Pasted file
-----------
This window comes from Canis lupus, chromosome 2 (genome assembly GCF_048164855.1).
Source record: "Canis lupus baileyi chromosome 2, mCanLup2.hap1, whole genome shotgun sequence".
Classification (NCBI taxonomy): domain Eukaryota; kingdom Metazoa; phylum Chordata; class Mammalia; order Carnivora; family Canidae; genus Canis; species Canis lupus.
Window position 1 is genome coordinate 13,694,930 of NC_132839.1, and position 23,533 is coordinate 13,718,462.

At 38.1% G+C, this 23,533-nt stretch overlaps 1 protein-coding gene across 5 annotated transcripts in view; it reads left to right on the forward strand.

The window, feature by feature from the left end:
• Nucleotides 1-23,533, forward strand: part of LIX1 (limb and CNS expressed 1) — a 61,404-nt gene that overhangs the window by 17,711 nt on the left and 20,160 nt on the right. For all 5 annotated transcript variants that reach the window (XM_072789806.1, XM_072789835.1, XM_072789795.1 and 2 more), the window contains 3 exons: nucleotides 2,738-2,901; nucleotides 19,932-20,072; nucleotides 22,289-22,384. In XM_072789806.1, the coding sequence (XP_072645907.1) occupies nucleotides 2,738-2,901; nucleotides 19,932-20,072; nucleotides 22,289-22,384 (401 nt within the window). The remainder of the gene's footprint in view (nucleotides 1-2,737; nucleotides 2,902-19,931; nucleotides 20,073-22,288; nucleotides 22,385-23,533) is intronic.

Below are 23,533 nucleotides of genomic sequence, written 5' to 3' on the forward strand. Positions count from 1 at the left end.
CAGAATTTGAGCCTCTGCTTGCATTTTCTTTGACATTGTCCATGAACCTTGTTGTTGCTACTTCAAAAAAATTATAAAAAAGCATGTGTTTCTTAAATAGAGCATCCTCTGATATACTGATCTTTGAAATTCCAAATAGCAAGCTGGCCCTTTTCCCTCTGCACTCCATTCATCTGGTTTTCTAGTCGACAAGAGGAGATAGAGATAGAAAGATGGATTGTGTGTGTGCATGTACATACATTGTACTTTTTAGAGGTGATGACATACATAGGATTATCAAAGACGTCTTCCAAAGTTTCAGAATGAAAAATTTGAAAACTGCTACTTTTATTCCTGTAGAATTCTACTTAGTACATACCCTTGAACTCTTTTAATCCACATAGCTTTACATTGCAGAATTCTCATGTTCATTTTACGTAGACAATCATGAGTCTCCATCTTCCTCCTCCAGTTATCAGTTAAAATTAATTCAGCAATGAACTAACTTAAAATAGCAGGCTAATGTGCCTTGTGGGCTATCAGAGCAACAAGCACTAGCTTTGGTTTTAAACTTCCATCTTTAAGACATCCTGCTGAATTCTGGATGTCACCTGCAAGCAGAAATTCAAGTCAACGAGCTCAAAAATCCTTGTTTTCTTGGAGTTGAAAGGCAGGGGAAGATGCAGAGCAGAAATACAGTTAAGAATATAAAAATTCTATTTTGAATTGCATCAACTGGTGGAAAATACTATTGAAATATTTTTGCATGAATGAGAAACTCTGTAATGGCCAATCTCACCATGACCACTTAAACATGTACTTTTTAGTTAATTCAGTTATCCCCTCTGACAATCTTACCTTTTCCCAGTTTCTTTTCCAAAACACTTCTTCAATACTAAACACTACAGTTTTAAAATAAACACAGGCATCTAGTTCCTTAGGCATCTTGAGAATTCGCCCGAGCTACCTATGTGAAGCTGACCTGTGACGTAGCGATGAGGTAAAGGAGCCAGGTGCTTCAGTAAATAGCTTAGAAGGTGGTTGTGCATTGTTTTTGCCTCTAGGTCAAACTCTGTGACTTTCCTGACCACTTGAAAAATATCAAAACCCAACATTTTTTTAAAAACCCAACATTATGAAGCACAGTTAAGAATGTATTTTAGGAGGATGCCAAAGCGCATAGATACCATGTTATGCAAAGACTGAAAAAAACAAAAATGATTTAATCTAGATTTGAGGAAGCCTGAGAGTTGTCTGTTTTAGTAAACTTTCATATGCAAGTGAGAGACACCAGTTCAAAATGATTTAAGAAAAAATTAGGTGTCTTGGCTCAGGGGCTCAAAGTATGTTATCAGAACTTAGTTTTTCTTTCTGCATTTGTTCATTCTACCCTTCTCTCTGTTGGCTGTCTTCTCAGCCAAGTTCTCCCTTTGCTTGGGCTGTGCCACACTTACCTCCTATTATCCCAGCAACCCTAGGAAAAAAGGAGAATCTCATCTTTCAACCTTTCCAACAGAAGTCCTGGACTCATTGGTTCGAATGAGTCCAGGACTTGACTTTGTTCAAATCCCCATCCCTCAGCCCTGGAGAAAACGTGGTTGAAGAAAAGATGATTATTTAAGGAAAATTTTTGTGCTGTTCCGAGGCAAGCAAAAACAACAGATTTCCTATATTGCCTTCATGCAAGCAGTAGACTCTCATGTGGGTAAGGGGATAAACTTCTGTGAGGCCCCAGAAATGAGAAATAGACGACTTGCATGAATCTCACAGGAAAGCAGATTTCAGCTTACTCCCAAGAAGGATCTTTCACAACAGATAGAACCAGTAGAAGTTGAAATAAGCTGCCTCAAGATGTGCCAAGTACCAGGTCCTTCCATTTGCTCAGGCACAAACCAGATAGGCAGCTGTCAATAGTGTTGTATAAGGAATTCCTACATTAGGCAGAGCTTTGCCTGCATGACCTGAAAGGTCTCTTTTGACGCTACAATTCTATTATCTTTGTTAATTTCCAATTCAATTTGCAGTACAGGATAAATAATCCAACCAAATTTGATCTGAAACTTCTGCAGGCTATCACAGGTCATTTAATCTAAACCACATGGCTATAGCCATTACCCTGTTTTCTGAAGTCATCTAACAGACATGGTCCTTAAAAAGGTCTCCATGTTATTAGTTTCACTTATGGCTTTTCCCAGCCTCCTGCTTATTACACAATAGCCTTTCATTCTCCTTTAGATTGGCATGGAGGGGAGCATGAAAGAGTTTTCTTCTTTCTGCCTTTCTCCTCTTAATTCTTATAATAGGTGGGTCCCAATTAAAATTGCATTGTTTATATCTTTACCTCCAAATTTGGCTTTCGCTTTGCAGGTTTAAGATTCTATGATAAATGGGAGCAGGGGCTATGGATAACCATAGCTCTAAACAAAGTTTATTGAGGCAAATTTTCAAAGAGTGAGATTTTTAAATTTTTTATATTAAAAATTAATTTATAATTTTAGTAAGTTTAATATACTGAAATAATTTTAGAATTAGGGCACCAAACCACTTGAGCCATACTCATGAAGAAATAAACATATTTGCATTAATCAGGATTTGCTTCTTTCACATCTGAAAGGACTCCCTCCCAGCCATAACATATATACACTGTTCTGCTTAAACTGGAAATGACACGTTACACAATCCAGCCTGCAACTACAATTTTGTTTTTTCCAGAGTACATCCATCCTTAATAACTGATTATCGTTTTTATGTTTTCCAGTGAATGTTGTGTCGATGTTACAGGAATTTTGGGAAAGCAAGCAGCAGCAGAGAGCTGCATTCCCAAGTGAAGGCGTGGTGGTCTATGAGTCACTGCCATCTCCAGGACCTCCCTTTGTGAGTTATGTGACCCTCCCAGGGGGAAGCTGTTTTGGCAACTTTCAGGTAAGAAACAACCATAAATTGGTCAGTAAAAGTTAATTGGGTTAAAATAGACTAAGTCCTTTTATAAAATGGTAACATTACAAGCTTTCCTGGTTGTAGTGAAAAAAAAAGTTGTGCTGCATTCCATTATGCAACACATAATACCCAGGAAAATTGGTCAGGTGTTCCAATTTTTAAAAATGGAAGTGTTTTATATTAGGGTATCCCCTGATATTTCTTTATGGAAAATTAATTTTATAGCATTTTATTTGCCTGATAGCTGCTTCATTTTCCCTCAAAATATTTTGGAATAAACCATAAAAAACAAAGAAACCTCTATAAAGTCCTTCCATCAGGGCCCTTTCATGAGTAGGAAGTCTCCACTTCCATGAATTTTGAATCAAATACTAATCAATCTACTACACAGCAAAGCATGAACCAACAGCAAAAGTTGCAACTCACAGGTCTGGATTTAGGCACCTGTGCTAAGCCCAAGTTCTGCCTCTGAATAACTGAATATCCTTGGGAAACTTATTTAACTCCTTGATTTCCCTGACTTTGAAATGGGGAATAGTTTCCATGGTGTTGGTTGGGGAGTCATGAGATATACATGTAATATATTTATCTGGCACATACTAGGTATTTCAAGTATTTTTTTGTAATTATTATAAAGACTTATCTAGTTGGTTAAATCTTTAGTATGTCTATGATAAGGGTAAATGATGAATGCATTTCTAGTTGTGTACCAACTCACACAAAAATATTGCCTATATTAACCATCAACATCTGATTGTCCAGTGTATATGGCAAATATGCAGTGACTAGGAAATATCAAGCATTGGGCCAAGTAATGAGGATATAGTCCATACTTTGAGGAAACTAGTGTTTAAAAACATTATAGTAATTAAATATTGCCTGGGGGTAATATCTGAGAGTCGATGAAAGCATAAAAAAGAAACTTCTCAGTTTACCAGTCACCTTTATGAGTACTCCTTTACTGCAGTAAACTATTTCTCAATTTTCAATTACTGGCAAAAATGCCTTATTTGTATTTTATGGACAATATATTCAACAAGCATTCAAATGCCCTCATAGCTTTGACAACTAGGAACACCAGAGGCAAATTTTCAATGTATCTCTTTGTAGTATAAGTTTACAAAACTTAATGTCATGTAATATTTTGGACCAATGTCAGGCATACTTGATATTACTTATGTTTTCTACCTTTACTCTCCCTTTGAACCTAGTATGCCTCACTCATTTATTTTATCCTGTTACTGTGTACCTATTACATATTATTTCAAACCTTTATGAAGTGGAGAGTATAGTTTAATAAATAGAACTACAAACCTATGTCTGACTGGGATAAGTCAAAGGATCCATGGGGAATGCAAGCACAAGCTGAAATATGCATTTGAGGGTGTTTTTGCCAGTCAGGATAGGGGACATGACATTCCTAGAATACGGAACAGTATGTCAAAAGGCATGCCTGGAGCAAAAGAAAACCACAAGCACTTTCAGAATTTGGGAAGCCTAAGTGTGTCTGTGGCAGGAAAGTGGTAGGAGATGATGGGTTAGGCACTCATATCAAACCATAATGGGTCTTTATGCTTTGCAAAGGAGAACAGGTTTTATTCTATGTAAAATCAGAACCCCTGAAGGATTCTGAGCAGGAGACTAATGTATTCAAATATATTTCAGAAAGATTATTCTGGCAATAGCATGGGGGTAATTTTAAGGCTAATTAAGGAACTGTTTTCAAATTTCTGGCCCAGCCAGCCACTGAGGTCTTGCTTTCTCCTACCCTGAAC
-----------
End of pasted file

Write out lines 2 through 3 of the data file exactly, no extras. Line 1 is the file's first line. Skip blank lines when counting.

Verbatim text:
Source record: "Canis lupus baileyi chromosome 2, mCanLup2.hap1, whole genome shotgun sequence".
Classification (NCBI taxonomy): domain Eukaryota; kingdom Metazoa; phylum Chordata; class Mammalia; order Carnivora; family Canidae; genus Canis; species Canis lupus.